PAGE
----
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Thursday, July 26, 2012

The Wisdom of Blue-Collar Intellectuals

It isn't only the intellectual elite who write worthwhile, important, and influential books. A new book by Daniel J. Flynn describes some really important books that were written by men he calls "blue-collar intellectuals." That's the title of his book, and the subtitle is: When Everyman Elevated America. Here are some of these famous authors who had big ideas, were smart and superb writers, but didn't have the advantage of advanced college degrees. Mortimer Adler did not even have a high school diploma, but he worked his way to an Ivy League Ph.D. anyway. He started the famous Great Books Movement, and it became one of the most successful adult education programs in history. Milton Friedman was raised by Jewish immigrants whose home was also a sweatshop, but he became one of the 20th century's most important economists and even won a Nobel Prize in 1976. Will and Ariel Durant had only one college degree between them, but nevertheless they were two of the 20th century's most popularly read historians.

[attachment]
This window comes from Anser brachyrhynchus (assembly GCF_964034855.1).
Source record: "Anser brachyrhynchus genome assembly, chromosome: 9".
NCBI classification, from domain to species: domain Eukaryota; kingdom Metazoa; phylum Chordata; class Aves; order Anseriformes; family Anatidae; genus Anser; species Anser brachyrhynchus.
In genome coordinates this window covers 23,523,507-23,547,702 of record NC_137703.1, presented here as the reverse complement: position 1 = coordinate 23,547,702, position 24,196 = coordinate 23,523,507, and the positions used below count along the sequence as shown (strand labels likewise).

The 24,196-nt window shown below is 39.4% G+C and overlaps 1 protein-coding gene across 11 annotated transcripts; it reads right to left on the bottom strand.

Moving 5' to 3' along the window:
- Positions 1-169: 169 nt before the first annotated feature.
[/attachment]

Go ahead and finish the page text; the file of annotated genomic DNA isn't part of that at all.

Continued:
The author of this book, Daniel Flynn, argues that blue-collar intellectuals were a uniquely 20th century American phenomenon. Public libraries donated by the philanthropist Andrew Carnegie enabled the working class to educate themselves, and then cheap printing and communications advances enable them to share their knowledge with others. There was a big demand for the books written by blue-collar intellectuals throughout most of the 20th century because there was widespread demand from ordinary grassroots Americans to read good books for intellectual betterment. The author deplores the fact that American lifestyles have changed: the highly educated do not try to reach out to ordinary people, and the average American doesn't feel a demand for intellectual betterment. The name of this book is by Daniel Flynn Blue Collar Intellectuals: When the Everyman Elevated America.

Listen to the radio commentary here:

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